Education is the key to facing our nation's challenges

When it comes to tackling automation, falling productivity and the rise of the information age, teachers play a vital role, writes the mayor of South Yorkshire

Sheffield Hallam Festival of Education, Dan Jarvis, education, schools, teachers

This weekend, Sheffield Hallam University will host its first Festival of Education – a celebration of the achievements of dedicated teachers across our region. But it also gives us an opportunity to reflect on the challenges that we face as a country and why our education system is so important. As the 21st century takes shape around us – and in addition to the challenge of Brexit – our education system will be central to overcoming three of the largest of these challenges: automation, falling productivity and the rise of the information age.

The automation of the fourth industrial revolution will reduce demand for routine cognitive and manual skills, while increasing demand for high-end cognitive and social skills and maintaining demand for unskilled work. An ageing population and projected fall in GDP per hour worked are predicted to cause economic growth to fall by nearly 50 per cent over the next three decades. And the vast swathes of data that have been brought about by the information revolution – with all its benefits – presents challenges in how we critically assess and analyse data to see through the ‘smog’.

Overcoming these challenges requires an education system that keeps pace with the world around us by adapting to these new complexities. We must equip our young people with both the soft and hard skills to respond to our rapidly changing environment; and we must foster a culture of lifelong learning. If we fail to prepare our education system for those challenges, we risk letting down a generation that, with the right skills and training, has the potential to thrive in the 21st century.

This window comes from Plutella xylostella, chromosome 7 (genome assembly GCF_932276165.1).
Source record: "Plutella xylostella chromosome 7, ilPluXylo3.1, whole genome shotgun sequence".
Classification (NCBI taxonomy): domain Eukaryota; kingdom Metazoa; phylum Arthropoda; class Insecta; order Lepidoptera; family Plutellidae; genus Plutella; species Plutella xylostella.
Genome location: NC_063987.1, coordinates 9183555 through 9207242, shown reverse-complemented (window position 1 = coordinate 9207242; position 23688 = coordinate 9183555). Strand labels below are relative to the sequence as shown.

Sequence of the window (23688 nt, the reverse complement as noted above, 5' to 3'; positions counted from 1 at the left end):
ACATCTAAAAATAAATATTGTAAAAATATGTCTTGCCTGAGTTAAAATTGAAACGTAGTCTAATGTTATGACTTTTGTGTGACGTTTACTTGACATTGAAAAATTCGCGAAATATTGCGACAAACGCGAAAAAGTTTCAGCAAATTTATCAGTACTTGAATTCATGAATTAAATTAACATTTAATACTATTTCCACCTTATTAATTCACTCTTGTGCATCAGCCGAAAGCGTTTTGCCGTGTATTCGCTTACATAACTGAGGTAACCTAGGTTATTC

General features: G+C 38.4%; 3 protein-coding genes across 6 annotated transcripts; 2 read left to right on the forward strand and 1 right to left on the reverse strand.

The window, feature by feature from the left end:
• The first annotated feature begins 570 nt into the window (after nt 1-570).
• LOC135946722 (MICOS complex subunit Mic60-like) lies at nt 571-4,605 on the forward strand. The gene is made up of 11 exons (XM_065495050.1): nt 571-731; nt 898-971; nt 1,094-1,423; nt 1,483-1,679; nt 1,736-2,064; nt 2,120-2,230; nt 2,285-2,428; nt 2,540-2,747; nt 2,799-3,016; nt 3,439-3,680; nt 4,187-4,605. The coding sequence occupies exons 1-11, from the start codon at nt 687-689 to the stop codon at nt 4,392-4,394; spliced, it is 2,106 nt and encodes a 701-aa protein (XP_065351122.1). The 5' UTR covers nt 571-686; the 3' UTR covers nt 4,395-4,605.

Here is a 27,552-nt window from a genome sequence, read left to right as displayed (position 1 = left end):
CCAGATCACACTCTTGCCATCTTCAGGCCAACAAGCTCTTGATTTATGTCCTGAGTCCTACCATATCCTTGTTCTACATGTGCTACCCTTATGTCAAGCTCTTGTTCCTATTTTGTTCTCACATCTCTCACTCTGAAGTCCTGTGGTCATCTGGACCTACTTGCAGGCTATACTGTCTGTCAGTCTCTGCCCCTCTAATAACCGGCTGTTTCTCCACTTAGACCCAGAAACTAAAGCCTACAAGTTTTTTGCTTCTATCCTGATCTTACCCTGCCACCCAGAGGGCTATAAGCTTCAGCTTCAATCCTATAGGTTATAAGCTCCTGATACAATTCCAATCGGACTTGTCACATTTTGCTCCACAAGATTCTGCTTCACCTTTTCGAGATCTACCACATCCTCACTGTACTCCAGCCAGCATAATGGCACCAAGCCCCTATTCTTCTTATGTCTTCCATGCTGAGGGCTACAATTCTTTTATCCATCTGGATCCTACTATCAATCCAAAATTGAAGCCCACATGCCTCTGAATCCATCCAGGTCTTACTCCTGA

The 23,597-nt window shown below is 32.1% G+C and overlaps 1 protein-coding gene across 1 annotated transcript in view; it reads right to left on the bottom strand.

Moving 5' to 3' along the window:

We must reform our education system so that it meets those challenges head on. The magnitude of graduate debts, poverty causing kids to fail, declining numbers of adult learners, low uptake in apprenticeships, five million adults lacking basic literacy and numeracy skills, special educational needs services being disproportionately cut, and a three-tier system of private, grammar and comprehensive schools nearly always benefitting children from wealthier families, are all problems currently faced by our education system. None of them are unfixable, but they require the political will to fix them.

Taking decisions about the curriculum out of the hands of politicians and giving them instead to experts – teachers and educators – would be a welcome start. For too long, successive education secretaries have enacted sweeping reforms based on personally held ideologies, rather than in the interests of learners themselves.

We also need greater collaboration between our educational institutions and employers. I am proud that in South Yorkshire, we are building strong relationships to maximise the potential of our great assets. In partnership with our world-class universities, for instance, we have landed the likes of Boeing and McLaren – who are creating jobs in advanced manufacturing and engineering – and we have seen the creation of three university technical colleges and a new university centre in Rotherham. But the links between our universities, our schools and colleges must be strengthened, so that our educators can better understand the skill sets young people need to access opportunities being created.

Partnerships are incredibly powerful, because we can achieve far greater through our collective efforts than we can achieve alone. We achieve far greater success when we work together, share our ideas and learn best practice from each other.

To coincide with the festival, I was proud to launch Talent Bank, an initiative to get more people from the world of business to share their insights and experiences of the world of work with young people from across our region. Having young people who have a good understanding of the world of work is incredibly important, because it helps them to make better informed choices about their own futures. But we need as many people as possible to get involved, so that we can make the greatest impact.

I believe that where you grow up shouldn’t determine where you end up. Each generation has a responsibility to deliver on a simple promise: to give the next generation better opportunities than their parents had. I support the incredible job that our nation’s teachers do, but inspiring and supporting our young people to become the best versions of themselves is not just their job – it is the responsibility of all of us.

Dan Jarvis MP is the mayor of the Sheffield City Region.  

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